The game plan against England is clear enough. “[They will be strong] up front. We will have to be physical. Get our line speed right, stop them getting over the advantage line. When England play well is when they get a roll on, making breaks, getting over the advantage line, that’s when they’re hard to stop. It’ll be all about our defence pushing up and chopping them.”
The conventional narrative on New Zealand is that they are the leading team in the world for long periods between the World Cups, but are never quite at their searing, unstoppable best when the big show starts, and narrowly lose out. Certainly, it is a travesty that they went 24 years from winning the first World Cup in 1987 to lifting it again at home in 2011. More recently, they have shown a tendency to narrowly win, not narrowly lose their tense matches, not least in recent terrific contests against Ireland and Australia.
“[Now], when we’re not playing well, we don’t give up, we come together, we don’t just sulk” Dagg says. “We’ve got great leaders in this team, who show us that belief that we should have. With the Ireland game we dug deep and got the win. And we ground out a win against Australia when we were down by two tries.
“We get together [on the pitch], the leaders lead away, and us young fellas get hyped up and get stuck into it.”
Dagg insists the squad is “not talking about the World Cup at all.” Instead he is “just focusing on another opportunity to wear the jersey and represent our country”.
He will have many more such opportunities. England can only hope to make his and his team-mates’ Twickenham “assimilation” on Saturday as uncomfortable as possible.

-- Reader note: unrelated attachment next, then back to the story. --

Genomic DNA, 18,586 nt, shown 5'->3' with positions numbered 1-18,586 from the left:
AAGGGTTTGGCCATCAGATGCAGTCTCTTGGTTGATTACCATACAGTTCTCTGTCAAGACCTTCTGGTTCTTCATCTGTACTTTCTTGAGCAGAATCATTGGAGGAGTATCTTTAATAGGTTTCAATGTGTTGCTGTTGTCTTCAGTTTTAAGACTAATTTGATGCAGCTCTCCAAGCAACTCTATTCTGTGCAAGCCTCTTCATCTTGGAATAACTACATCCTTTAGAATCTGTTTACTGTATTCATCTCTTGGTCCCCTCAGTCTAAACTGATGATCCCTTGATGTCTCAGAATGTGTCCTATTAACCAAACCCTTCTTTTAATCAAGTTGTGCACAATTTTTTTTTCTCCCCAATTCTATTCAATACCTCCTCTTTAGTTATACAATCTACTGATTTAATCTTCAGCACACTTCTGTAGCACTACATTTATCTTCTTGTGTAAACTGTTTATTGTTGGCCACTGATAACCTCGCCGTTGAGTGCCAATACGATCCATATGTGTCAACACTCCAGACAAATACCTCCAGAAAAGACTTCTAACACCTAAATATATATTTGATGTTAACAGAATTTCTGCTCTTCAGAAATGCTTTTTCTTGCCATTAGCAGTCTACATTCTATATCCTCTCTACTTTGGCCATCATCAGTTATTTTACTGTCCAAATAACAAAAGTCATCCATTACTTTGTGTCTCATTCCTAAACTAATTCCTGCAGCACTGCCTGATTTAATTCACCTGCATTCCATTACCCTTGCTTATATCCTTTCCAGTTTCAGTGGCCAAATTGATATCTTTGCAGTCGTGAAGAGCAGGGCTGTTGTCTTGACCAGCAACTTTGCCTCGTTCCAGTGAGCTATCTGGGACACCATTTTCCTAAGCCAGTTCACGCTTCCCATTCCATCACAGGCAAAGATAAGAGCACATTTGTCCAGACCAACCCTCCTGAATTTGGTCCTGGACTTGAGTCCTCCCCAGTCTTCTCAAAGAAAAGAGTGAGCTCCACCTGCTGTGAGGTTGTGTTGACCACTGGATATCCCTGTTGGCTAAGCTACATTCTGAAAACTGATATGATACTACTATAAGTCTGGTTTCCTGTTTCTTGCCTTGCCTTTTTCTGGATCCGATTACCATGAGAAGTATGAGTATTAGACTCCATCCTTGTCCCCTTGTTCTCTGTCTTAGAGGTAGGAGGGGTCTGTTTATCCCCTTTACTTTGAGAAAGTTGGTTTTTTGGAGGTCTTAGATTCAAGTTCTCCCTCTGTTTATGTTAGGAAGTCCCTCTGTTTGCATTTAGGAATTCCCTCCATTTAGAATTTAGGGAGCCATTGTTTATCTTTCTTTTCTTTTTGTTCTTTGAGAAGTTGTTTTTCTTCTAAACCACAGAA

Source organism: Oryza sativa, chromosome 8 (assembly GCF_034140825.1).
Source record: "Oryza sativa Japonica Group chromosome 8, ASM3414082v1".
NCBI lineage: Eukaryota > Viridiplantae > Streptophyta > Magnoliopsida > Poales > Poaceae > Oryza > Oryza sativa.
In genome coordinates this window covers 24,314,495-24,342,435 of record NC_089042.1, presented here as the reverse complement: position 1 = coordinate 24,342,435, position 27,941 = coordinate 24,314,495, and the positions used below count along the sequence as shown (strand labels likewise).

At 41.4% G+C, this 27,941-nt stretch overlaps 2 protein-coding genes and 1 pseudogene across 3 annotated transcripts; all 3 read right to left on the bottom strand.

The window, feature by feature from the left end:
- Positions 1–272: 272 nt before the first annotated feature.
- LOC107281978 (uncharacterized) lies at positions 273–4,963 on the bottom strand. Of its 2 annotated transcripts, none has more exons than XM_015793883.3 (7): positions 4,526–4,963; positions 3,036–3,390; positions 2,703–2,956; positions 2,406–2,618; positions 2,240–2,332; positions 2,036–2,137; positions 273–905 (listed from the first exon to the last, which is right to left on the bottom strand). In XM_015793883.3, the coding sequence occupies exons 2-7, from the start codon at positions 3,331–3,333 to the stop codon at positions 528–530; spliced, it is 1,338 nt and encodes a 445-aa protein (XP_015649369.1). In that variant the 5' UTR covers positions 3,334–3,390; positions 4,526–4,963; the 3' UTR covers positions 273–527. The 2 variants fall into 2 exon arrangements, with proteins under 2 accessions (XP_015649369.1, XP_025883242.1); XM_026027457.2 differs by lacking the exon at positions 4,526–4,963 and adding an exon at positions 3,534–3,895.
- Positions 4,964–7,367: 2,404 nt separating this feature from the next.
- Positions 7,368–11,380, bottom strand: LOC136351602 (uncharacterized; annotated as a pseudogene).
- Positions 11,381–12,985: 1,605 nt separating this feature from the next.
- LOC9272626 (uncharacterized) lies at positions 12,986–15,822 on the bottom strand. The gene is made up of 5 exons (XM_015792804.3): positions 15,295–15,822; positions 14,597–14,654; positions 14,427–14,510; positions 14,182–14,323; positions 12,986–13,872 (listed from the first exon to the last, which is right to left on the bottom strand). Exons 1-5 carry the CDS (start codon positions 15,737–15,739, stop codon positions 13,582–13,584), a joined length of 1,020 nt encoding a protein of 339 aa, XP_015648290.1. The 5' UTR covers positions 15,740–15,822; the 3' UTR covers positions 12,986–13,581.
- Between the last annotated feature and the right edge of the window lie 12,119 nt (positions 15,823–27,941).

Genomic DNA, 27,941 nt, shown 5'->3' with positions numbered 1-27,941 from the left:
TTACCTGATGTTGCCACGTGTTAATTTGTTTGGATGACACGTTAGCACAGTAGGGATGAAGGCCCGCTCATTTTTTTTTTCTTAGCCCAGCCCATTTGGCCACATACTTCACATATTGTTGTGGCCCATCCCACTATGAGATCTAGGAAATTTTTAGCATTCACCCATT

Blackest of the blacks about all the new kit
You can be forgiven for thinking you are in fact watching a Two Ronnies sketch when an adidas pseudo-scientist in a corporate video tells you in all seriousness that “We wanted to make the blackest black kit ever.”
In their defence, the All Black kit brief must be a particularly strangulating one. Sartorial inflexibility is its very name. So there was an understandably curious hush when Richie Macaw, Dan Carter, Israel Dagg and a smattering of the rest wandered on stage at the team’s Kensington team hotel wearing what its makers have energetically billed “the blackest jersey ever.” Yes, as promised, it is indeed, all black.
That the crest and the logos are gunmetal silver and not the usual white are what backs up such a claim, and appear to the untrained eye to be the key innovations of an eighteen month testing process.
The fabric, we are told “bends in two directions”, which can only make one wonder how we never noticed that Rugby Union had until now been played by men wearing Rolf Harris style wobble boards.
One innovation is that forwards and backs will wear different style jerseys. The forwards will have wider seams to make binding at the scrum rather more easy, but which will, presumably make it rather easier for the opposition to bind on too.
The socks, too are “compression socks” which according to adidas’s man responsible, Simon Cartwright, “Are the type you might wear on the long flight over from Auckland to stop you getting deep vein thrombosis” - a risk evidently taken on many occasions as whole hordes of people oscillated between New Zealand and adidas’s Bavarian lair in the quest to forge “the blackest jersey ever.”
Its two-way bending, and other innovations, will not we are told, be provided to the rest of the adidas family - including France - for the next 12 months. So when this time next year Thierry Dusautoir breaks the tackle and is bearing down on the posts, back bent straight like a Parisian finishing school princess with books a stack of Flauberts balanced on his head, we will at least know why.
Israel Dagg is wearing the new adidas All Blacks kit for 2014/15 – featuring the blackest All Blacks jersey ever. Visit adidasrugby.com and join the conversation @adidasrugby and @adidasUKReuse content